About The Author
Douglas Preston worked as a writer and editor for the American Museum of Natural History and taught writing at Princeton University. He writes about archaeology for the New Yorker, Natural History, National Geographic, Harper's, and the Atlantic and Smithsonian magazines. Douglas is also one half of the bestselling thriller writing duo, Preston & Child, featuring FBI agent Pendergast.
His new book, The Lost City of the Monkey God, now available in paperback, tells the story of how he joined a team of scientiests on a groundbreaking quest to find a legendary lost city believed to be hidden deep in the Honduran interior and to carry the curse of the death sentence for anyone who dared enter it. In 2012 he climbed aboard a single-engine plane carrying a highly advanced, classified technology that could map the terrain under the densest rainforest canopy. In an unexplored valley ringed by steep mountains, that flight revealed the unmistakable image of a sprawling metropolis, tantalising evidence of not just an undiscovered city but a lost civilization. To confirm the discovery, they battled torrential rains, quickmud, plagues of insects, jaguars and deadly snakes. They emerged from the jungle with proof of the legend... and the curse. They had contracted a horrifying, incurable and sometimes lethal disease.
Below, exclusively for Foyles, Douglas describes how he became involved with the expedition, the realities of life in the jungle and how the discovery of the city affects what we thought we knew about the past.
Questions & Answers
How did you become involved with the expedition? What was the appeal?
Twenty years ago, I was interviewing a scientist, Ron Blom, at NASA’s Jet Propulsion Laboratory, and he accidentally let slip he was working on a secret project.He and his team were analysing satellite imagery for a private client, looking for a lost city in the Honduran rainforest. That was how I learned about Steve Elkins and his crazy search for the legendary Ciudad Blanca, also known as the Lost City of the Monkey God.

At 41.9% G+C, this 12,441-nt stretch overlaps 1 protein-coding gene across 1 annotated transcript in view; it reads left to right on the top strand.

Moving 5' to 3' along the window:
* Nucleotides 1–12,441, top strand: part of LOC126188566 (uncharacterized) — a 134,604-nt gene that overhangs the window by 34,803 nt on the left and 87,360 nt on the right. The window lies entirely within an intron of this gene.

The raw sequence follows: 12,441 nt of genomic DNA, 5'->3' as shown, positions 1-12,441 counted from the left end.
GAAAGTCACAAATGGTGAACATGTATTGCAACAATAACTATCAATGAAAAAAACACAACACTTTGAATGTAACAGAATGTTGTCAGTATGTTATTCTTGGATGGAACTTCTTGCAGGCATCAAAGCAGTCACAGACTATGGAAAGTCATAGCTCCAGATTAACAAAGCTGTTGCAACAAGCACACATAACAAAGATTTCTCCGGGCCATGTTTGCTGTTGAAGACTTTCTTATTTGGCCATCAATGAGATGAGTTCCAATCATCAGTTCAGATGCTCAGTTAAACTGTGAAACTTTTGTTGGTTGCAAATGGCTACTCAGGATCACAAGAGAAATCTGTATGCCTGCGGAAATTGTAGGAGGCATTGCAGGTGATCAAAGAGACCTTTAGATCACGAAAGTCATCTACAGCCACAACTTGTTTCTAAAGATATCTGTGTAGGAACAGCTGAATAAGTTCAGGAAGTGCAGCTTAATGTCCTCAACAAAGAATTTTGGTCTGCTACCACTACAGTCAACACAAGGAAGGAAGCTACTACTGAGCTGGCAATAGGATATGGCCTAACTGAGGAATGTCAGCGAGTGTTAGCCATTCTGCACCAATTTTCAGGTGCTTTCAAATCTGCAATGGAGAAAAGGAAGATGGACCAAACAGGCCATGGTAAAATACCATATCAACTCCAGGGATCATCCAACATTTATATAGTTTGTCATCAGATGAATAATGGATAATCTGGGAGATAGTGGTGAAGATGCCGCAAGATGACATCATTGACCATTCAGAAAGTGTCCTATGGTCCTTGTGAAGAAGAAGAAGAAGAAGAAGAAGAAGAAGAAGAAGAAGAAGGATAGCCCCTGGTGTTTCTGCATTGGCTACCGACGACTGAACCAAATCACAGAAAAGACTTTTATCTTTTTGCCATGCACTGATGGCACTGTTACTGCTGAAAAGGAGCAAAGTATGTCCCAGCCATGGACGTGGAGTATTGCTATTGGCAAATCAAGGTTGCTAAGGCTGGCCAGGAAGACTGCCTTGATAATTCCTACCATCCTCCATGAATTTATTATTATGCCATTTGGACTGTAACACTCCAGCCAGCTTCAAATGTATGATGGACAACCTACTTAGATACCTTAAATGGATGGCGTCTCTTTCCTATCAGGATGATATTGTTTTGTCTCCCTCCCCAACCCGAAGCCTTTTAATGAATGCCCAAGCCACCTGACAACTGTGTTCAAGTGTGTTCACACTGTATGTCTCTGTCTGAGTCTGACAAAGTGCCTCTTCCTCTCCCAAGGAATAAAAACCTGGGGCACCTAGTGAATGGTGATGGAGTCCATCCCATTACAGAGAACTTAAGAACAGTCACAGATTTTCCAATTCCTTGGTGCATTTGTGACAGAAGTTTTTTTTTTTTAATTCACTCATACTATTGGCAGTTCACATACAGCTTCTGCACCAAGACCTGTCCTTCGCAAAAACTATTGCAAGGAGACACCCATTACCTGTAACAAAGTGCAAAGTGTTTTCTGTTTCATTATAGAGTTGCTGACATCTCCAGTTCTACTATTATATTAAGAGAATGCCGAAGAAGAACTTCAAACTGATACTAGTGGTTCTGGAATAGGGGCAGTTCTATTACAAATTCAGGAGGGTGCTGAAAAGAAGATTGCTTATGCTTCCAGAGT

The city had been a 'lovely legend' for centuries. How much did the mythology inform your search for the city? When did you begin to take the mythology seriously?
To be honest, I didn’t take it seriously at all. I was pretty sure it was just a legend, but I continued to follow Steve’s efforts because I thought that the failed search would make a good (and funny) story. I didn’t believe it until I found myself staring at the lidar image of the lost city on a computer screen for the first time, just after the lidar data had been crunched, and then I just about had a heart attack.
Could you tell us some more about the previous two ‘discoveries’ of the city?
There have been many alleged discoveries of the lost city. One, made by Sam Glassmire in 1959, was legitimate — he did indeed discover a lost city in the Honduran jungle. This city has never been identified (the book publishes his hand-drawn map if anyone wants to risk life and limb trying to get there) but he brought back incredible artifacts, which prove that he found something stupendous. As for the other famous 'discovery' of the Lost City of the Monkey God by Theodore Morde in 1940 — my book deals with that in depth. I got my hands on Morde’s journals — which had been jealously guarded by his family — and in reading them, I was quite astonished to learn what Morde was really up to in Honduras. He was not, in fact, looking for a lost city; he had a secret agenda that I reveal in my book.
How did you and the team go about finding the city? Were there times when you lost hope in finding it?
The team used a powerful technology called 'lidar' — Light Detection and Ranging. It can map the terrain through even the thickest jungle cover. The team brought down a million dollar lidar machine and an airpline which, in three days of flying over the unexplored valley known only as 'Target One', revealed the existence of a lost city. It took 18 years of maddening frustration and setbacks to get to that point of discovery.